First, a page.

The novel was begun in the mid-1860s, almost at the beginning of Swinburne's writing career. Several attempts to complete and publish the novel were unsuccessful, however, especially since Swinburnes friend Theodore Watts tried to prevent the publication by all means and went so far as to "lose" parts of the manuscript. Details of the course of action can no longer be reconstructed today, the text of the fragment was first published posthumously in 1952 by Randolph Hughes, who also gave the text the title. The central theme is sadomasochism , here in the form of flagellation . Swinburne's interest in de Sade and his writings was relatively fresh around 1865 and he pays tribute to the “divine marquis” in the attempted novel, among other things, by a chapter title quoting the subtitle of de Sades Justine (“Les Malheurs de la vertu”).
Lesbia Brandon begins with the childhood story of Herbert Seyton, who after the death of his father is taken in by his sister Margaret, who lives with her husband, Lord Wariston, in a stately, secluded mansion called Ensdon. The boy enjoys swimming in the sea, from which he draws a pagan sensual pleasure and horror at the same time. But this idyll ends when Mr. Denham, the new tutor, is given the task of ensuring the boy's success in school. Denham sees corporal punishment as the best way to guarantee this. Occasions for such chastisements are found by Denham in the smallest transgressions, and the chastisements become more numerous and cruel when Denham's developing passion for Lady Margaret is not reciprocated by her.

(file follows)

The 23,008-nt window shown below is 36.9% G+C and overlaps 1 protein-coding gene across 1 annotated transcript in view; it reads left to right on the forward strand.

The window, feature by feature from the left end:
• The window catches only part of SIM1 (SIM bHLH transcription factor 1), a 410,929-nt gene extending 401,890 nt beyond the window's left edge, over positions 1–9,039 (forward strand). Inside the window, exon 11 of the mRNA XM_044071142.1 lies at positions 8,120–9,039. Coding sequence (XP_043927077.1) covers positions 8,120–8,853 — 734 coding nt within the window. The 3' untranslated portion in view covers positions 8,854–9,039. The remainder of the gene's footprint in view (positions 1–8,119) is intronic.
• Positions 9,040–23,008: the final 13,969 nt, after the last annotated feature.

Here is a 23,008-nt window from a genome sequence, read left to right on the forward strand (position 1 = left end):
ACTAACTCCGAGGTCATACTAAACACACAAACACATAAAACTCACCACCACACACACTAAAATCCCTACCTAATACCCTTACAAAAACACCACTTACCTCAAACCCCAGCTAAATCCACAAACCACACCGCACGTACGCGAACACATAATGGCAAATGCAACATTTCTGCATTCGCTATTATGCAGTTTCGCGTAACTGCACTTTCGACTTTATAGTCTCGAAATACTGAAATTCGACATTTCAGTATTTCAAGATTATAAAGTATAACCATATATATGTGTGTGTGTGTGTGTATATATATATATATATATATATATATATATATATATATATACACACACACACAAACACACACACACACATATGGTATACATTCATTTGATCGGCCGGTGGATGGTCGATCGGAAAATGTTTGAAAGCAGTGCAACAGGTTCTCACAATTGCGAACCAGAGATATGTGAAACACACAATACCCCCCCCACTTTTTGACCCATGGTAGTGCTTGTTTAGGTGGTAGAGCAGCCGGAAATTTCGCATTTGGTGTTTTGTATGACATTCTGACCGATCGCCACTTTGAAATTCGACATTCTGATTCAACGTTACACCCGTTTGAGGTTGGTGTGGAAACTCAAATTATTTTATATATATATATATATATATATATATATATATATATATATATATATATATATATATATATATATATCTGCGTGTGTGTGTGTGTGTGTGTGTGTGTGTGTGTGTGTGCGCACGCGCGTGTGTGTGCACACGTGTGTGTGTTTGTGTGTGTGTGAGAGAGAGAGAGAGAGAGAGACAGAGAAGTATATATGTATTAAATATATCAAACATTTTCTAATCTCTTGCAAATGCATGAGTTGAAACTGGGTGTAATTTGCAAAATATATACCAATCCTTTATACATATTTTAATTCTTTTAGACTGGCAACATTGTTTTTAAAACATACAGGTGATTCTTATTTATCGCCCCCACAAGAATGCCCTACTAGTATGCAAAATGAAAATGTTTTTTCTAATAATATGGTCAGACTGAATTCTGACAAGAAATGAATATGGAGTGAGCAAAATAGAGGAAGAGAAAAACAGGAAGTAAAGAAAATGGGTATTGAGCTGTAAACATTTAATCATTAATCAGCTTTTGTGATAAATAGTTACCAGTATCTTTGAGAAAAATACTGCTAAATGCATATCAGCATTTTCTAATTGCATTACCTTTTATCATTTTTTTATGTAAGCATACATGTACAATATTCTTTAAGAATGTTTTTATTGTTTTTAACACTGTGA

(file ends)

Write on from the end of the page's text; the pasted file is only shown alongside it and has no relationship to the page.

The situation is further complicated by violent kisses between Herbert and his sister and the appearance of the title character Lesbia Brandon towards the end of the remaining part. Lesbia Brandon, the beautiful daughter of Sir Charles Brandon, falls in love with Margaret, Herbert falls in love with Lesbia, and it turns out that Lesbia is the half-sister of the slide-wielding Head of House. Eventually Lesbia poisons herself and Herbert follows her final moments in a state of conflicting emotions. According to Rikky Rooksby, this death is supposed to be a literary reflection of the death of Swinburne's sister Edith. In addition, one saw in the numerous and intense flagellation scenes an ambivalent processing of Swinburne's own experiences during his school attendance in the exclusive British boys' boarding school Eton .
- Randolph Hughes (ed.): Lesbia Brandon by Algernon Charles Swinburne. An historical and critical commentary being largely a study (and elevation) of Swinburne as a novelist. Falcon Press, London 1952
- The Novels of AC Swinburne: Love's Cross Currents. Lesbia Brandon. Single by Edmund Wilson. Farrar et al. a., New York 1962. Reprinted: Greenwood, Westport et al. a. 1978, ISBN 0-313-20010-6
- There is no German translation of Lesbia Brandon outside of private fan editions.
- Gaëtan Brulotte, John Phillips: Encyclopedia of Erotic Literature. Routledge, New York 2006, ISBN 978-1-57958-441-2 , pp. 1268-1270, limited preview in Google book search
- Jonathan Alexander: Sex, Violence and Identity: AC Swinburne's Uses of Sadomasochism. In: Victorian Newsletter 90 (1996), pp. 33-36
- Rikky Rooksby: AC Swinburne's "Lesbia Brandon" and the Death of Edith Swinburne. In: Notes and Queries 40 (1993), pp. 487-490
- John Vincent: Flogging is Fundamental: Applications of Birch in Swinburne's "Lesbia Brandon". In: Eve Kosofsky Sedgwick (ed.): Novel Gazing: Queer Readings in Fiction. Duke Univ. Press, Durham et al. a. 1997, ISBN 0-8223-2040-1